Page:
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U.S. News & World Report lists nurse practitioner as the number one best health care job in its Best Jobs report. NPs have above average opportunities for upward mobility in nursing, making it one of the most desirable positions.
As a psychiatric NP, you have plenty of opportunity for advancement in your nursing career. To advance your career even further, you can obtain a Doctor of Nursing Practice (DNP) degree. There are several bridge programs to choose from:
DNPs have in-depth scientific expertise that can be used to improve patient outcomes at mental health service providers. You’ll also have greater autonomy as a DNP and can help fill the gap due to the shortage of mental health physicians.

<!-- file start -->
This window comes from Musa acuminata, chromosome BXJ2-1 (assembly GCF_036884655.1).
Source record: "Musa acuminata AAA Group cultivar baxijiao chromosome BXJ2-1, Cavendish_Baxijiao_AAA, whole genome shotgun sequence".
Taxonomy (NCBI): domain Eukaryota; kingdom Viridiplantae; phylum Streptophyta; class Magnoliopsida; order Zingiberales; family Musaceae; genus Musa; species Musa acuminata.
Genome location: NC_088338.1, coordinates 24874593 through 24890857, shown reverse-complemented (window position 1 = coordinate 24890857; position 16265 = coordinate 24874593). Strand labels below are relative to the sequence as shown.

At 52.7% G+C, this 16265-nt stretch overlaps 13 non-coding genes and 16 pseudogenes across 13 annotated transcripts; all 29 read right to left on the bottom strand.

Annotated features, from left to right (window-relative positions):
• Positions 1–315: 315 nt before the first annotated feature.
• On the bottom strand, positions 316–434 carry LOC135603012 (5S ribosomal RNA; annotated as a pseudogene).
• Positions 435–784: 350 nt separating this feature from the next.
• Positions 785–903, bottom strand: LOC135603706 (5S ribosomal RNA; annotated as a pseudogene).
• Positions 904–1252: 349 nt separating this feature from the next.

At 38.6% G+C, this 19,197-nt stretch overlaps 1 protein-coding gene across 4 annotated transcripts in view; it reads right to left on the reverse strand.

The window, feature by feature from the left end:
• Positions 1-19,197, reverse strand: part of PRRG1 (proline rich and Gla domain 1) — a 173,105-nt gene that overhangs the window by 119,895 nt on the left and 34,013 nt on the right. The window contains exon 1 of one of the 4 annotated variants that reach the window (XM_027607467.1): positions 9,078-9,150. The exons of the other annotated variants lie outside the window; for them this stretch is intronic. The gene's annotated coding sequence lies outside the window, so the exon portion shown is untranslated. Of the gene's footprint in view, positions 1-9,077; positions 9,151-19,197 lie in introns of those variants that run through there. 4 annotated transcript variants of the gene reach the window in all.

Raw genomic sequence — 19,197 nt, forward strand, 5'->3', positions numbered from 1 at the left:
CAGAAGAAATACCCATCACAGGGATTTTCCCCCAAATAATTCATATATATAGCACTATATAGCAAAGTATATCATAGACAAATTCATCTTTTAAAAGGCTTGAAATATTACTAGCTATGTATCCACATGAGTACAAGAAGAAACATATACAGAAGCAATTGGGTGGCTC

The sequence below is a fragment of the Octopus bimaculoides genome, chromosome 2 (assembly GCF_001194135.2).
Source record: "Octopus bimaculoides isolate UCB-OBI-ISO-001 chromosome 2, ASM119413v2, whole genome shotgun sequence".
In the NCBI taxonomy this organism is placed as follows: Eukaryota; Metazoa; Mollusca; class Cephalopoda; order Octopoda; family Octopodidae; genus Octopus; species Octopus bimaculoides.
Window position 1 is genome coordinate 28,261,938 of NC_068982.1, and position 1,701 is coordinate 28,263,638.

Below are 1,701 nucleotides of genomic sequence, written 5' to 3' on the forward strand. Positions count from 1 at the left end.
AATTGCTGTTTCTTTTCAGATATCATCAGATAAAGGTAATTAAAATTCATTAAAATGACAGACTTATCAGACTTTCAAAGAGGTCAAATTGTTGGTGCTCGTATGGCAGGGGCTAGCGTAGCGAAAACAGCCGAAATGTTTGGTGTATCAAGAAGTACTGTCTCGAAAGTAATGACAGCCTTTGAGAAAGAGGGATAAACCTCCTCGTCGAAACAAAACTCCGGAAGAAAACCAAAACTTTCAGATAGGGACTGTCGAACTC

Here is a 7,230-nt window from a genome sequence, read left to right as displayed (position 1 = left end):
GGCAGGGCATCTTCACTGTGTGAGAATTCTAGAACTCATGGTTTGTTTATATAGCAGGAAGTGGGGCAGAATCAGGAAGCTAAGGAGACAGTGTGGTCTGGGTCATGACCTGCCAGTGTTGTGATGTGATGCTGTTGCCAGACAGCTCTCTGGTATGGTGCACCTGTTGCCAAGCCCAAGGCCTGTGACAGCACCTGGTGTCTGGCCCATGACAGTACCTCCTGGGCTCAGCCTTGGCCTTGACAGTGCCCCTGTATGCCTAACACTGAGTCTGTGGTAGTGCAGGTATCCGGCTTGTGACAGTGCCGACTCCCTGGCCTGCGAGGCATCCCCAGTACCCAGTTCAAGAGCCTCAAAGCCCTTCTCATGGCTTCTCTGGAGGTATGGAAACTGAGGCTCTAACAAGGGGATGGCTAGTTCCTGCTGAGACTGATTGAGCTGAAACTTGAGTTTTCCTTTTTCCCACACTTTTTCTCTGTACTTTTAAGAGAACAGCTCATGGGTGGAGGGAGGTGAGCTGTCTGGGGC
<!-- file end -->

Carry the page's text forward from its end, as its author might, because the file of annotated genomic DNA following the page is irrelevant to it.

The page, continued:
Not sure what is the best route to take to climb the nursing ladder? You can chat with experienced nursing professionals who can help guide you through the process.
Psychiatric NPs are registered nurses (RNs) who have additional training in mental health.
Psychiatric NPs make an average annual salary of $118,040. Some states pay higher wages for NPs with more experience.
First, you must become an RN. Then, you must pursue an advanced nursing degree like an MSN or DNP, and earn specialty certification.
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- Nurse Anesthetists, Nurse Midwives, and Nurse Practitioners. bls.gov. Accessed November 9, 2022.
- Psychiatric-Mental Health Nurse Practitioner (Across the Lifespan) Certification (PMHNP-BC™). nursingworld.org. Accessed November 9, 2022.
- What is the Test Plan? nclex.com. Accessed November 9, 2022.